What is oil degradation?

Oil Degradation


oil-degradationThe function of lubricants is to remove contaminants, reduce friction, improve efficiency, minimize wear, and distribute the engine’s heat. Lubricant degradation occurs throughout the service life of the lubricants, depending on the oil type, the temperature, the operational conditions, and the environment. The baseline for change occurs when further deterioration leads to a level whereby the lubricant can no longer protect the system. When oil degrades, it changes composition and functional properties, and unwanted products are formed: acid compounds, soft contaminants (also called sludge/resins (dissolves in warm oil)), and varnish (deposit formation).

Oil conditions are to be monitored regularly to make sure the oil is used within its performance specification. Oil degradation products (or soft contaminants) are widespread problems in most industries. They are precursors of deposits, often referred to as varnish. Varnish is known to cause issues in hydraulic and lube oil systems. Varnish products form a sticky layer on metal surfaces and will easily block fine tolerances. Hard particles of all sizes get caught in the sticky layer, creating a sandpaper-like grinding surface, which radically speeds up machine wear.

Varnish can be dissolved, insoluble, or cured, and its state is very dependent on the temperature and contact with air:
–  Varnish is dissolved in its base fluid (for example, mineral base oil).
–  Varnish will precipitate out immediately when it becomes insoluble (the portion above the saturation point at a given temperature).
–  Varnish is cured and no longer solvable with its base fluid when in contact with air/oxygen or “baked” on hot surfaces (for example, lacquer on cylinder liners in diesel engines).

The fluid temperature has a huge impact on almost any given solubility. The “varnish generating spots” are usually the “hot spots,” while the “varnish deposit spots” are usually the “cold spots.” 

Varnish has many consequences within your hydraulic or lube oil system. Valve sticking causes loss of control. Varnish causes filter plugging and restricts oil flow. The “sandpaper surface” increases component wear. Varnish causes ineffective cooling (poor heat transfer), increasing the oil temperature. The lacquer baked onto bearings causes poor flow, increasing temperature, and vibrations. All of these lead to a loss in equipment availability, loss in revenue, frequent oil changes, and increased maintenance costs.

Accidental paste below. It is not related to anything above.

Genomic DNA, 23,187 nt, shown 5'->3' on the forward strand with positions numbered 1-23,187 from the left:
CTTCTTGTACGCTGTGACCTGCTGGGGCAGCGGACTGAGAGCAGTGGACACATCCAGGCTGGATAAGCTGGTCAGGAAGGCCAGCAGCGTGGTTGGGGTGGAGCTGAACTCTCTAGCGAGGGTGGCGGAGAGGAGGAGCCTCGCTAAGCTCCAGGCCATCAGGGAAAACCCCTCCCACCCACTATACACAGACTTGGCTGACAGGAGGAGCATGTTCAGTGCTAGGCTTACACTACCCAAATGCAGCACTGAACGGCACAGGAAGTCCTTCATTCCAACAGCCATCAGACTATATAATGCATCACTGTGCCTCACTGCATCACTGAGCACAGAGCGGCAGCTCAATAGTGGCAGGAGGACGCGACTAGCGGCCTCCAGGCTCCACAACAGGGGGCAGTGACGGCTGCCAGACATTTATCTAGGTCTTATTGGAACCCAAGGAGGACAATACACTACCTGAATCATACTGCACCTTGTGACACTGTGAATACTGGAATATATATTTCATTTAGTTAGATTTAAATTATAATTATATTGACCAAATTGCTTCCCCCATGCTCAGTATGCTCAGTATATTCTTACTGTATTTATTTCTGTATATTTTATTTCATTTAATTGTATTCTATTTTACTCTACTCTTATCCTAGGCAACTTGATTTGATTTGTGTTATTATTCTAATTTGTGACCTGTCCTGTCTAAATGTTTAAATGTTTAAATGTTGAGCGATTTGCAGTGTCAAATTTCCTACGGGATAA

How can you identify oil degradation?


Top Six (6) Lubrication Degradation Modes

–  Loss of antioxidants
–  Producing varnish, sludge, and sediment
Thermal Degradation (Thermal Breakdown):
–  Increase in temperature over 200°C
–  Producing coke (carbon deposits)
–  Entrained air – antifoaming property
–  Producing varnish, carbon insoluble, soot, sludge, tars, coke, and resins
Electrostatic Spark Discharge:
–  Increase in conductivity of the oil
–  Producing varnish, sludge, or insoluble materials
Additive Depletion:
–  Loss of additives
–  Producing deposits
–  Foreign particles present
–  Producing various deposits

Many causes can accelerate the oil degradation process. The key is to remove oil degradation products before they have the time to react further and form insoluble sludge and varnish deposits. An oil system free of varnish deposits has a longer oil life, increased oil performance, lower energy consumption, increased productivity and uptime, less maintenance and breakdown, maintained additive performance, maintained oil viscosity and acidity, and is environmentally friendly.


What are the varnish removal methods?

1. Physical Filtration (including absorption and adsorption)
      – Depth cellulose filters
      – Electrostatic filters
      – Balanced Charged Agglomeration (BCA)
2. Chemical Filtration – Cartridges with chemical bead compositions of different mixtures that are adjusted for increased efficiency on different oil brands and machine types.
3. Depth Filter Absorption/Adsorption with advanced varnish agglomeration – Systems that effectively precondition the oil so that all soft contaminants fall out of solution, agglomerate, and are removed by depth filter inserts with high dirt holding capacity.  


Which of the three (3) different methods should you choose to remove varnish?

This entirely depends on the efficiency of the system in different applications. Systems with oil operating temperatures around 40°C (100°F) and below can be treated with any of the above removal methods. Systems with oil operating temperatures of 40°C (104°F) and above can also be treated but are more difficult as the solubility and varnish ‘production’ increases. Another factor is runtime vs. downtime, which affects varnish removal. As the oil cools down and you continue running the filter, it will collect anything coming out of the solution. 

Oil Degradation Solutions: Oil Degradation Treatment

–  The CJC Fine Filter and Filter Separator retain varnish if the oil temperature gets below 40°C (104°F).
–  The CJC Varnish Removal Unit (CJC VRU) is designed for the removal of varnish and soft contaminations – dissolved and in suspension (oil temperatures always +60°C (140°F)). 

The right solution for your application!

Oil degradation can negatively affect your lubricating oil and hydraulic oil systems. Keeping the oil as cool as possible may increase lube oil life and reduce thermal breakdown. Need to slow down the degradation process in your oil reservoirs? We can help significantly increase equipment uptime. Contact us today for oil degradation and varnish removal case studies! 

To learn more about clean lubricating oil, visit our Clean Lubricating Oil will Maximize Equipment Lifespan blog.
To learn more about hydraulic oil cleaning, visit our Comprehensive Guide to Hydraulic Oil Cleaning blog.


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